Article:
We got a couple. I think Nick got two, didn't he? And I told him I said, "I think you can get one or two if you just believe what you see."

And as Nick does, he smiled at me, said, "Yeah, Coach"... go see the next guy. But that's, again, a question and an answer, but they're playing and we'll see what happens this weekend because this guy's playing someone asked me about the quarterback. The Iowa quarterback, he's tough. He's really tough. And they have great wideouts. I mean, they have great not good wideouts - they have great whiteouts.

Your lack of success in the last 10 meetings against Iowa, for you personally, is that frustrating when you, given the record against Iowa, for you personally is that frustrating?...

Frustrating because Iowa's beating us? Correct.

No, I think they've beaten us fair and square. I think we've had chances to win. Obviously we had a chance a couple of years ago when they beat us on the field goal at the end of the game out there.

And I think we were ahead 10 0 when we went in the fourth quarter (in 2009). I think they do these things go this way. No, that doesn't even come into what happened, except to learn from the fact that we might get this and this situation, because they've had some success doing that in a particular situation. We want to be ready for it.

But the fact that Iowa beat us the last couple of years or even I don't know, maybe they beat us three, four, I don't know. I know the last two, obviously.

I don't think that way. I don't mean to be all the time putting you guys off on being specific, but I don't think that way. We're playing Iowa whether they beat us last year or we beat them, it won't make any difference. We better play well, because this is the 2011 (2010) team. It's not the 2010 or 2009. It's the 2011 (2010) Iowa team. And they're the team we've got to play and they're the team we've got to try to beat.

This is your second night game. Does it help in terms of preparation for what the kids do all day since you've already had one of those this year and maybe them kind of feeling at ease?...
I think it probably helps a little. Not much. But it probably helps. The Alabama trip was a tough one. We had an hour and 15 minute bus ride from the hotel to the field for the game, because we had to stay in Birmingham, because you couldn't get a place in Tuscaloosa. But it will probably help. Again, when they blow the whistle and you get started, I don't know if half the time you don't know where you are.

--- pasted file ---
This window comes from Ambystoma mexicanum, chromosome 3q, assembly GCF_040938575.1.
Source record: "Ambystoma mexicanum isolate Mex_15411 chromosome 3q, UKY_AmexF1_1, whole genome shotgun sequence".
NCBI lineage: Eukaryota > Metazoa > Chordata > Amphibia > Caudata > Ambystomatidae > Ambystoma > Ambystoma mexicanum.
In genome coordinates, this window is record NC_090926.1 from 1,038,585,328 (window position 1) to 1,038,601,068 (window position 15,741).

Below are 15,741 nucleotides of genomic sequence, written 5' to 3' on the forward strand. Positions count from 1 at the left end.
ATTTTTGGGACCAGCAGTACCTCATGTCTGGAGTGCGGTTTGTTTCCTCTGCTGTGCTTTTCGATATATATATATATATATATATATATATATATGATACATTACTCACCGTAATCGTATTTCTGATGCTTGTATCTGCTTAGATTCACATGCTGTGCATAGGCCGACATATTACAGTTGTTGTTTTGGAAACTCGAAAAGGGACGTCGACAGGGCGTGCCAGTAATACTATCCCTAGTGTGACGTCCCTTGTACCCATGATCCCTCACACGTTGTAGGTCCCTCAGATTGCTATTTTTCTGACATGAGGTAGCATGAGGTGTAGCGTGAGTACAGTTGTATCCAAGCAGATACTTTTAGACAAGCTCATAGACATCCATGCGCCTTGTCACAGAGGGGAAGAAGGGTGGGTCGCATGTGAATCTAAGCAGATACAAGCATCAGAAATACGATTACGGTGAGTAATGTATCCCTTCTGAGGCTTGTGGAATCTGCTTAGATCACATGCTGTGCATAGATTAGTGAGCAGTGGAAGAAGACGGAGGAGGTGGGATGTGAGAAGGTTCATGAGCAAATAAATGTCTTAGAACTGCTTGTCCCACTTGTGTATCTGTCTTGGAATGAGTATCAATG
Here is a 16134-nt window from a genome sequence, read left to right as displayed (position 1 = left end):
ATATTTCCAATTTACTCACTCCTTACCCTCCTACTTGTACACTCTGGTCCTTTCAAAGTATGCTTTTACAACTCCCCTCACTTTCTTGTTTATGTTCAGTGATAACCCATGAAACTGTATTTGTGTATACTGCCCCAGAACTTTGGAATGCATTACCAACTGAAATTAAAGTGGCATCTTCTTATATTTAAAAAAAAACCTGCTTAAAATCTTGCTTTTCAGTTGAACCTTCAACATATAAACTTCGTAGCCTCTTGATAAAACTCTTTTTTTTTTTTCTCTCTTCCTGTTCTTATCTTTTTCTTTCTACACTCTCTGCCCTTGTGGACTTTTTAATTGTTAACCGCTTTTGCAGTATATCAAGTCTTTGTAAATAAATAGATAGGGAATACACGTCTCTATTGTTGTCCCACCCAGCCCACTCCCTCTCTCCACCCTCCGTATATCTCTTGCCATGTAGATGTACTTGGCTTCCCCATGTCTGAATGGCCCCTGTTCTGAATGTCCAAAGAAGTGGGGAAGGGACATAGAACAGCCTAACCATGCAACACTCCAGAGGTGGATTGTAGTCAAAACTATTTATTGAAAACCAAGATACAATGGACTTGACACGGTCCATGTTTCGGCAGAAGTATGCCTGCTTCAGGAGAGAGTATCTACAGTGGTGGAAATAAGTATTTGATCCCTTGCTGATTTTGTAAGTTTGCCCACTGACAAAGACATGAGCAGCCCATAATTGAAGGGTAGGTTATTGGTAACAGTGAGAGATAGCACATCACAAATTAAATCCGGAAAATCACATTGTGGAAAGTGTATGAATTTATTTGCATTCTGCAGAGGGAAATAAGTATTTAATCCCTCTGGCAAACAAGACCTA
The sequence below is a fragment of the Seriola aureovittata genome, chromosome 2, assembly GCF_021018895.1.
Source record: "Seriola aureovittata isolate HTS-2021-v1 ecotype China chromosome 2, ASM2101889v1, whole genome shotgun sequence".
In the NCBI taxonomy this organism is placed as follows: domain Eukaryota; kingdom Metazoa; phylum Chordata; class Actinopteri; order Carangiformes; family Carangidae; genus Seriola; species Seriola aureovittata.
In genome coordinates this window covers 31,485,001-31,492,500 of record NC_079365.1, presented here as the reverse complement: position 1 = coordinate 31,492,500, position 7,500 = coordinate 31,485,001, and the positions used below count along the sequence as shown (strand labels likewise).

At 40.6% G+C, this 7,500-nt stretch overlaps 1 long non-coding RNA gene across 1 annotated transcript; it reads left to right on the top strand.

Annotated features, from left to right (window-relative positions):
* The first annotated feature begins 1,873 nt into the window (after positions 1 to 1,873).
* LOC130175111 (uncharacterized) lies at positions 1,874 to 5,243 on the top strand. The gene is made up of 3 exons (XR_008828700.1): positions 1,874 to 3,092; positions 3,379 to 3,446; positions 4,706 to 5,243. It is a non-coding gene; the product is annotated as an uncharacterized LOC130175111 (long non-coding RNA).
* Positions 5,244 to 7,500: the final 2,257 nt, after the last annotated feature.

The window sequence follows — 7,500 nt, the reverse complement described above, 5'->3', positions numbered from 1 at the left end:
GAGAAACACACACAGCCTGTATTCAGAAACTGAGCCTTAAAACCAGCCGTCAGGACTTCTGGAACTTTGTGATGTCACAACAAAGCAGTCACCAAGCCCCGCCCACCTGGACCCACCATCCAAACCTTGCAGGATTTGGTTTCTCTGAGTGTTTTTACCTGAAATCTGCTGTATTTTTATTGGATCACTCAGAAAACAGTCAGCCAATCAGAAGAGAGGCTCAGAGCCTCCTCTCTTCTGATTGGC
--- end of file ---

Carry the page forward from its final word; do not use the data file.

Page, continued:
You know who the guy is, he's the guy with the different colored jersey over there, but I don't think it never meant anything to me when I played. Whether it means something to these kids now because there's so much more hoopla that goes around than when I played when I played, we'd go down to Yale Bowl. What's the Yale Bowl? Somebody said to me, "Hey, you're going to play in the Yale Bowl." I said, "Where do you flush it?" being a smart aleck from Brooklyn.

The Iowa quarterback, you talked about him before, Stanzi, pretty turnover prone last year. Through three games only one interception this year. Have you seen a major difference from this year to last year looking at film?... No, we've got to play our game. You can't every time you get into a situation we've got to be ready to handle certain things he does well. I mentioned the fact, I think his wideouts are outstanding. And they're big kids. They lost a great back (Jewel Hampton), but the other kid (Adam Robinson) really played well for them last week.

And the quarterback is a guy that's going to carry them. I mean, offensively he'll make some plays. We're not going to stop calling he's going to make some plays. I just hope we can keep him where he's not making that many plays. So we can stay in the ball game and be a little bit more, be competitive.

But I keep saying you're talking about a really big-time football player. Big league leader and a kid who knows how to play that position and he knows how to use his personnel, and they know how to coach him. It's a tough combination.

You mentioned Okoli a little earlier, ChimA Okoli. Is that definitely his job? Are you guys working out other guys at right tackle with Lou (Eliades) being done for the year?...
There again, I don't know. I think Okoli deserves an opportunity to go in there as starting right tackle. He's certainly going to have some problems. And we can't overreact. He's playing against some I mean, this may be as good a down of guys we're going to play against. The two ends may be the best combination of... I don't know. I haven't seen everybody else we're going to play.

But our tackles are going to have their hands full with pass protection. And we're not we've got to throw the football some, because obviously we're not going to take the football and jam it down their throat. Nobody's done that.

Even the game they lost, they (Arizona) didn't they didn't take the ball and jam it down their throat. They fumbled it. Kickoff return and the whole bit. So I think the kid (Okoli) will do a good job. But I'd have to define what I think is good. You guys on Sunday may say, "well so-and-so missed a block." Yeah, he's going to miss that block. He's going to miss a block. You guys every once in a while, you ought to check your grammar, every once in a while, there's a couple of things in there I say, didn't this guy ever take English? (Laughter)

Unfortunately my wife, she's the grammar teacher. All right guys...

 

 

Online Store